People are often ashamed that they're not having the same reactions everyone else is having, like there's a normal way to respond to death, accident, tragedy. That's what TV does--people are suspicious if they don't cry enough at someone's funeral, for example.
We're all different, and we have different reactions, so we shouldn't be treated psychiatrically as if every bad thing that happens has the same precise effect on everyone. I know a Vietnam vet, now deceased, who wasn't disturbed in the least when a cop harassed him because he was involved with the police in his hometown and he let that stuff slide; I saw a Vietnam vet having to be pulled off another cop merely because the cop asked him to step outside of a homeless shelter. That's merely an illustration, but it's a pretty good one about how people have wildly different reactions. And one thing that needs to be said is that something you and I might agree is horrible sometimes, not always, is something someone else can deal with very easily, or at least deal with it better than someone else might.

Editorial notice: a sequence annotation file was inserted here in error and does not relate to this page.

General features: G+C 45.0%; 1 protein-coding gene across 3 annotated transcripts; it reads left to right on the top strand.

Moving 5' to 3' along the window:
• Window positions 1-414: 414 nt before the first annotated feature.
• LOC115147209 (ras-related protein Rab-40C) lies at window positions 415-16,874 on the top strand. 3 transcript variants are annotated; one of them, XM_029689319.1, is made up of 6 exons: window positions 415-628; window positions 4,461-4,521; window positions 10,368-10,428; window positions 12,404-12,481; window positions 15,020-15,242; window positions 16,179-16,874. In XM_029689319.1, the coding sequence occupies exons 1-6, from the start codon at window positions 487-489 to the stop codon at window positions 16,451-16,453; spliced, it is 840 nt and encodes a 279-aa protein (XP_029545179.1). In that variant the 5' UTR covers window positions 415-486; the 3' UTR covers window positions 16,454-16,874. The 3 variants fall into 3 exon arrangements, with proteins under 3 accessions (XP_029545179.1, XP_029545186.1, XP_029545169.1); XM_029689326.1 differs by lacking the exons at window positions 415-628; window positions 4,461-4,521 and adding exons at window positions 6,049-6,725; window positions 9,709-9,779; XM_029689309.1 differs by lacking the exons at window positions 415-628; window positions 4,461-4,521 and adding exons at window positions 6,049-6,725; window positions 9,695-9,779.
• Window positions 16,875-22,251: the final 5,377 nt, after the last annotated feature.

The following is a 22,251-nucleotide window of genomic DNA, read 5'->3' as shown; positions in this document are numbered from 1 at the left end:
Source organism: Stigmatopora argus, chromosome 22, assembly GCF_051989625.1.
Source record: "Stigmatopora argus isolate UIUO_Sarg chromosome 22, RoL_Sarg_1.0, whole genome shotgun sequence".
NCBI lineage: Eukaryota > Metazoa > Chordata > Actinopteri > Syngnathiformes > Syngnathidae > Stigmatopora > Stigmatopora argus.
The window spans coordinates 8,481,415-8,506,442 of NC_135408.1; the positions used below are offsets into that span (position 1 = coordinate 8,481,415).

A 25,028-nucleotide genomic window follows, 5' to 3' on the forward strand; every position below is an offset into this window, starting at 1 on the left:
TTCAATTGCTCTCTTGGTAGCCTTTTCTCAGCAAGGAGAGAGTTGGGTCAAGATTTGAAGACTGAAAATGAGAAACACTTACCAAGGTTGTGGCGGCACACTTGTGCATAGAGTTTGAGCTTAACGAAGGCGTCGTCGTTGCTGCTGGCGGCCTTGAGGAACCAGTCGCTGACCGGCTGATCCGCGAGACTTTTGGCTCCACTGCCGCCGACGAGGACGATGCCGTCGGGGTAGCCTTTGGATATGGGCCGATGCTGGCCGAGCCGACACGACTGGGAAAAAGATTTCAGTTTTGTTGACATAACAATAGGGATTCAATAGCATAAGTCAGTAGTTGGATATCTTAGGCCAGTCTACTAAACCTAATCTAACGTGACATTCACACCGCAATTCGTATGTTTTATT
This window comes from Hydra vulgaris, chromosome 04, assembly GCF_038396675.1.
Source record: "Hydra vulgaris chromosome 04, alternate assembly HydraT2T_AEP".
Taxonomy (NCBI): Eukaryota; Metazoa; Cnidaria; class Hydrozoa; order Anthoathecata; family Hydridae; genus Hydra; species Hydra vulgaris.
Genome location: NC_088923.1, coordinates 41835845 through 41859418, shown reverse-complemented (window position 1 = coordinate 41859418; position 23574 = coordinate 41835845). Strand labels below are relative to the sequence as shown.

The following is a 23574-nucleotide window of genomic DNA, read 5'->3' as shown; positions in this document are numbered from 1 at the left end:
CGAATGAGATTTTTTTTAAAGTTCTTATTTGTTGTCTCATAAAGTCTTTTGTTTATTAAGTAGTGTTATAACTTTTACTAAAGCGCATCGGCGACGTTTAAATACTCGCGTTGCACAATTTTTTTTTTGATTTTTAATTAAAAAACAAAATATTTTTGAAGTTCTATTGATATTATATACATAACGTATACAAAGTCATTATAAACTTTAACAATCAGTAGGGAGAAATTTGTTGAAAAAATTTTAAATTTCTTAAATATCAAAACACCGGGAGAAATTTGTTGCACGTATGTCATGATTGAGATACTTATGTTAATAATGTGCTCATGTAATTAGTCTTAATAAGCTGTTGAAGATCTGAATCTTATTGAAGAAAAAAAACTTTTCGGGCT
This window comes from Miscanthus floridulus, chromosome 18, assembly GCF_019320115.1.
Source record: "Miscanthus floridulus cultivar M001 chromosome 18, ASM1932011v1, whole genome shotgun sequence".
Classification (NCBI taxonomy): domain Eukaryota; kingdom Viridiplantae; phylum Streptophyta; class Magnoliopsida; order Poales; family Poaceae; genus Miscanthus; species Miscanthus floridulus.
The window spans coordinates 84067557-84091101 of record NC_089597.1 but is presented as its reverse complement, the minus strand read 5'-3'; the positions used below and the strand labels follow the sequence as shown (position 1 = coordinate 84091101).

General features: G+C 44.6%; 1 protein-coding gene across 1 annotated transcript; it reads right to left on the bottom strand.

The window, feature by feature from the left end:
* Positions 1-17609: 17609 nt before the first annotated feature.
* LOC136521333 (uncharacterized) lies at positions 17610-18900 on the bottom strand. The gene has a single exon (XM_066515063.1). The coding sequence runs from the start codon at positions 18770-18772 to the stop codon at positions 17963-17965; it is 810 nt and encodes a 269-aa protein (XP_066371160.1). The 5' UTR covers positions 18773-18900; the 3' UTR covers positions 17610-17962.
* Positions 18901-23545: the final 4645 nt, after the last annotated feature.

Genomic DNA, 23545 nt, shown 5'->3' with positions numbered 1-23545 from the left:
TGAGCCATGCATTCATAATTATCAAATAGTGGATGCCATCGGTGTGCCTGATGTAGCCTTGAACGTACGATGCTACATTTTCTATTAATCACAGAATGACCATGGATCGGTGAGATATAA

A well adjusted person who experiences a sudden trauma and is thereby traumatized by that in ongoing life afterward isn't in need of the same care or treatment as is someone who is raised in a bad environment by abuse parent/s, or who is otherwise maladjusted from development years onward.
There are different types of problems of the mind and spirit...and thus, different approaches to treating those different problems.
I agree that it's not advisable to encourage not confronting past events, but each individual has to be evaluated is the point and a blanket methodology change of just closing the books on past events is not a good idea. It's only contributing to further problems, in my view. It also encourages gross generalities about the self that fits best into liberal ideology.